Lawsuit Claims University Of Arkansas Broke Public Records Laws

universityofarkansas

A Fayetteville law firm filed a lawsuit Friday against the University of Arkansas, alleging the school failed to fulfill Freedom of Information Act requests made by a local person named Wade Cash.

Taylor Law Partners filed the suit in Washington County Circuit Court. The complaint states Cash in January 2013 requested various cell phone text messages and email records related to two university employees.

UA General Counsel Scott Varady responded by email to Cash’s request by citing state law, saying the request was too vague and “would potentially require dozens, if not hundreds of hours of unnecessary review to sort through records that may not constitute ‘public records’ within the meaning of the law.”

The UA’s lawyer went on to call Cash’s request “invalid” in a later email. The lawsuit disagrees, stating the university’s failure to fulfill the request is against the law. It asks that the court compel the university to release the requested records and pay for any attorney and court costs.

Cash had requested cell phone records and text messages belonging to Brian Haggard and Leslie Massey from Jan. 1, 2012, to present day. He also requested “all incoming and outgoing email correspondence” related to the two employees’ email addresses “from Jan. 1, 2008, to the present,” according to Cash’s public records request.

Haggard is listed in the UA directory as the director of the university’s Water Resources Center, while Massey is listed as an engineering instructor.

An online search of Cash’s name showed a research specialist with the university’s Water Resources Center is named “Wade Cash.”

The university’s counsel said in an email to Cash that his request did not follow state law on public records requests.

“As you may know, the law requires that a ‘request shall be sufficiently specific to enable the custodian to locate the records with reasonable effort,” the email from Varady states.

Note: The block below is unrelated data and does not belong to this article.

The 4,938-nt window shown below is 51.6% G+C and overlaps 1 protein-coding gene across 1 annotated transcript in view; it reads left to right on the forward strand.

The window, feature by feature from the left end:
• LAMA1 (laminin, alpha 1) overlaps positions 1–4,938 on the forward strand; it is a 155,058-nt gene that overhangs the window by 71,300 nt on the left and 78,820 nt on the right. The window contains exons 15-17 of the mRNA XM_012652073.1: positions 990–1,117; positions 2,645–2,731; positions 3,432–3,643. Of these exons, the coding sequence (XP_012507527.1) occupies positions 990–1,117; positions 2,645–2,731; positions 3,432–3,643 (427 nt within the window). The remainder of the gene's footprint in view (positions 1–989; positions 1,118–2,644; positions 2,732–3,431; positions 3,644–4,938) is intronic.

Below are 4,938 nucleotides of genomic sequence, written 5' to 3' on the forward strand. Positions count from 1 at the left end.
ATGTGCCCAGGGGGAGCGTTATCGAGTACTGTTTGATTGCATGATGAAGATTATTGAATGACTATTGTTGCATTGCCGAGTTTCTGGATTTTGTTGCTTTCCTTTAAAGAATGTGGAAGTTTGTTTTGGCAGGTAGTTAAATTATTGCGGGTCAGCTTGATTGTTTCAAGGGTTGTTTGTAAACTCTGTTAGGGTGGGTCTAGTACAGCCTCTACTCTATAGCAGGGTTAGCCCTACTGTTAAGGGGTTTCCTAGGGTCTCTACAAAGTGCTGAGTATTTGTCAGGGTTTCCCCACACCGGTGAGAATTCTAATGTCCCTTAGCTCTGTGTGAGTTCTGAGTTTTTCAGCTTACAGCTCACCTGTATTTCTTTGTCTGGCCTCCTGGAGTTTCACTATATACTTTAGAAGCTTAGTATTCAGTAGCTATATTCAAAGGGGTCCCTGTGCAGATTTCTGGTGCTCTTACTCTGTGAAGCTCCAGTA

Cash countered by saying the documents he was requesting could be downloaded easily and would not require excessive manpower. Cash and Varady continued to trade emails on the subject for the following few months.

Varady gave Wade about 2,500 pages of documents in March related to Wade’s request, but the lawsuit notes, “(I)t was not the requested information, but rather it was only emails from the addresses haggard@uark.edu and lbartsc@uark.edu which contained the word “Wade,” and possibly not all of those emails.

Those email addresses belong to Haggard and Massey.

Wade complained to Varady after the documents were handed over that his public records request still had not been fulfilled. The school’s lawyer replied in an email, “You continue to ignore this requirement of the law, and your request is invalid. The wording of the request is not ‘sufficiently specific’ as required under Arkansas law. Therefore, the request is invalid.”

The lawsuit goes on to state the university employees’ whose records were being requested were allowed to excessively redact their own emails before turning them over.

No additional documents have been released by the university in the case, and Cash has been charged $119.75 for copies, the suit states.

Mark Rushing, university spokesman, told 5NEWS on Friday that the UA has a policy not to comment on ongoing litigation.

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